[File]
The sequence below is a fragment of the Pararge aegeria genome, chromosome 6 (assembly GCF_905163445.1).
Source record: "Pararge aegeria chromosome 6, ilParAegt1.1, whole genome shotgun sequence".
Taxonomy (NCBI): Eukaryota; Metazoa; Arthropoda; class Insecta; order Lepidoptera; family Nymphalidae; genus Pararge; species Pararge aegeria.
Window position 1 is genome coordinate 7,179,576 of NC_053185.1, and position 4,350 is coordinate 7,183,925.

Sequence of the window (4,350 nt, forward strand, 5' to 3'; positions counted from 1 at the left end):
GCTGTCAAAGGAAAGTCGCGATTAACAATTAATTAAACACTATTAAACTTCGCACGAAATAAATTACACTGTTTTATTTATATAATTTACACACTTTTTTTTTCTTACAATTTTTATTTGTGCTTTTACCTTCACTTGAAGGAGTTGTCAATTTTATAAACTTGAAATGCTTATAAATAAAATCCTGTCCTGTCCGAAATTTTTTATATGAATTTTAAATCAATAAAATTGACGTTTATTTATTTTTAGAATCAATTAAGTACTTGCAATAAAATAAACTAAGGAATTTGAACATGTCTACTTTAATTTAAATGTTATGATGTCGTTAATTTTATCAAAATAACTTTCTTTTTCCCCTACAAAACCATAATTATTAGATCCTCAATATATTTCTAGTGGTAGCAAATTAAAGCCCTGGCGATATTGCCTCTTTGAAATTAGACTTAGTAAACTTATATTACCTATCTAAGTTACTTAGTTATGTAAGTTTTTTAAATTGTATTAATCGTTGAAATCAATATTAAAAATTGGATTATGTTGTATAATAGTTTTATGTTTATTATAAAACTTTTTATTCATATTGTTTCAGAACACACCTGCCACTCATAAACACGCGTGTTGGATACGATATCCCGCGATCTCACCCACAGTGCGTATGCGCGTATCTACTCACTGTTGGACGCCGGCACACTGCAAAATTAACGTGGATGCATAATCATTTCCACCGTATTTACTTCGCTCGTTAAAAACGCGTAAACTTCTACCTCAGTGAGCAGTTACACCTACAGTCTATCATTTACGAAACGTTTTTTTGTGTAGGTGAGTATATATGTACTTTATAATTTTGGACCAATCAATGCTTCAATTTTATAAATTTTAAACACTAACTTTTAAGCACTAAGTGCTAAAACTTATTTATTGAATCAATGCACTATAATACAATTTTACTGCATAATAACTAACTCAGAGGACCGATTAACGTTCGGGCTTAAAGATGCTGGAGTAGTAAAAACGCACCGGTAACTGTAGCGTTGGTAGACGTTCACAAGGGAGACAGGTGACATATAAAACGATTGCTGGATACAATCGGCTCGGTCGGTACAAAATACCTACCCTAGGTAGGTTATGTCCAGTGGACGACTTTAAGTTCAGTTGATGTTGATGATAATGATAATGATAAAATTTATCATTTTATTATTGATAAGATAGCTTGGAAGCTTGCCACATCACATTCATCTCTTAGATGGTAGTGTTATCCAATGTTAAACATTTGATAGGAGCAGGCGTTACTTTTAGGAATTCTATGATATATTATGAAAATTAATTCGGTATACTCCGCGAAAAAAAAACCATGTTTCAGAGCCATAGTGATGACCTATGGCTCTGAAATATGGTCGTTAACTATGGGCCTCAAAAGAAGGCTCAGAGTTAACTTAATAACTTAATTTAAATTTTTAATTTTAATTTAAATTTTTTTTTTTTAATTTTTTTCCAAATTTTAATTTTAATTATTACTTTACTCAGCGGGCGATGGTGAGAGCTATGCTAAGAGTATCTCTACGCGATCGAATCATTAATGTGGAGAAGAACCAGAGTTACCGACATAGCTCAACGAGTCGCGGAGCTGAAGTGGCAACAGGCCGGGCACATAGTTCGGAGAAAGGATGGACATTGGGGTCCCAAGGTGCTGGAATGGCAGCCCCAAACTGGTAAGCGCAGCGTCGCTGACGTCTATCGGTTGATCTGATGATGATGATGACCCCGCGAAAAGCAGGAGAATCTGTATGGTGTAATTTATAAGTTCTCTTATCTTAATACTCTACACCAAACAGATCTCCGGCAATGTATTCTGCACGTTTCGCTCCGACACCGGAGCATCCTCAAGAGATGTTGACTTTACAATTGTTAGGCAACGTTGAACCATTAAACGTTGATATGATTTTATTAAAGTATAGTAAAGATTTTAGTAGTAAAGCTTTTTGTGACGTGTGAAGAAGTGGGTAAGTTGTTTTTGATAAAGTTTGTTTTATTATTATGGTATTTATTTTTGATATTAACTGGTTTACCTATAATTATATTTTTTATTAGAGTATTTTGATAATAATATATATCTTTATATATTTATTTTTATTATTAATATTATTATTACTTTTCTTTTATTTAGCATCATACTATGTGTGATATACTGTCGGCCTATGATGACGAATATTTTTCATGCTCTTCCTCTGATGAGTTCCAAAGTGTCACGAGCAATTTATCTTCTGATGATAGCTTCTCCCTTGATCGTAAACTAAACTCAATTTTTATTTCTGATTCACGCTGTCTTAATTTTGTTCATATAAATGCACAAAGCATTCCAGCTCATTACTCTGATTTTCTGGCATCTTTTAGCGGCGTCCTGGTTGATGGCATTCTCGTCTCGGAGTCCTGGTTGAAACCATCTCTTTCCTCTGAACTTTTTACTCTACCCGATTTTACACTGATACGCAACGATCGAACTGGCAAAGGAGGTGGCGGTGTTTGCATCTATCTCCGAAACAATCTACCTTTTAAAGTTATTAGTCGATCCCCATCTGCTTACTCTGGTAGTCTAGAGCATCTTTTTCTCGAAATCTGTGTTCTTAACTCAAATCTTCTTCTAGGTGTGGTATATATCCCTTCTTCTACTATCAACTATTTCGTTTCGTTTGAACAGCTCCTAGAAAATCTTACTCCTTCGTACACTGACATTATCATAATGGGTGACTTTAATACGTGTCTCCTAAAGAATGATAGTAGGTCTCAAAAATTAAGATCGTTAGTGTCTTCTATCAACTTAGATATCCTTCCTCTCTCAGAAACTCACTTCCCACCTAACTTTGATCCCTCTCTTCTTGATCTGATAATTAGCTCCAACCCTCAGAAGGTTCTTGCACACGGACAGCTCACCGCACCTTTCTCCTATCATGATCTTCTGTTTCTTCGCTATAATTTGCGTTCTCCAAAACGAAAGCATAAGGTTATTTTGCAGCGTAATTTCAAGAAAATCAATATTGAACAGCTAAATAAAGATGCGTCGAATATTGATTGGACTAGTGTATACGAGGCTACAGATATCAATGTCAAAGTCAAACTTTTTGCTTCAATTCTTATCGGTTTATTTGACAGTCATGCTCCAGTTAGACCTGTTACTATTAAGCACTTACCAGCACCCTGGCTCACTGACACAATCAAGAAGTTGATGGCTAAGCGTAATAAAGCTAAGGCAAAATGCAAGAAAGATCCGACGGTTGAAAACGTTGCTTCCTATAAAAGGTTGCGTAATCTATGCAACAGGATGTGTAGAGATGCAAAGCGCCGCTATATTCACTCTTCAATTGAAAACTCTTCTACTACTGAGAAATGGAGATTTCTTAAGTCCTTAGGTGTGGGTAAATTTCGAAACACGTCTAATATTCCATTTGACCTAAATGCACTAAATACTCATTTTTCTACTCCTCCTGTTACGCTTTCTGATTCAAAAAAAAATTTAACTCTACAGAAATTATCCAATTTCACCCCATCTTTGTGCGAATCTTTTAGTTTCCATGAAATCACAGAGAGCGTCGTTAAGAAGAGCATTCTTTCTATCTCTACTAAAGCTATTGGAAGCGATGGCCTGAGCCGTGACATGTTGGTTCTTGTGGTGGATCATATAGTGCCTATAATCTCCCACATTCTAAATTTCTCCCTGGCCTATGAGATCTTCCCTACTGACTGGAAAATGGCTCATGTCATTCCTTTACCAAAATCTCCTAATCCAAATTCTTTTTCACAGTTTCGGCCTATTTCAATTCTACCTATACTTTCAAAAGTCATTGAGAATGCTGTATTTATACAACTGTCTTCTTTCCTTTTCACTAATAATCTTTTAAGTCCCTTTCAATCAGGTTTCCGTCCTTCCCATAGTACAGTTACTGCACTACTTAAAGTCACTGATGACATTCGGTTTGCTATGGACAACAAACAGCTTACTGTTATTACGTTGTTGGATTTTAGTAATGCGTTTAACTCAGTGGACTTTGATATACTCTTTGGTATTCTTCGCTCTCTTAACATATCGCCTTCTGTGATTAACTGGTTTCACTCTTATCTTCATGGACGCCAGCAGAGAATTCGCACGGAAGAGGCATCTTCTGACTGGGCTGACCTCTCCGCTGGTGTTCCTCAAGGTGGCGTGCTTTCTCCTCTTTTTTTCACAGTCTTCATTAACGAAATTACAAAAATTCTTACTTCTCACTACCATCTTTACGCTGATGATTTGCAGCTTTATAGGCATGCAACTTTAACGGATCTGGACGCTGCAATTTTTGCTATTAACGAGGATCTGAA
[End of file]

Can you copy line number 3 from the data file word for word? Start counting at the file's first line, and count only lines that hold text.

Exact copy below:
Taxonomy (NCBI): Eukaryota; Metazoa; Arthropoda; class Insecta; order Lepidoptera; family Nymphalidae; genus Pararge; species Pararge aegeria.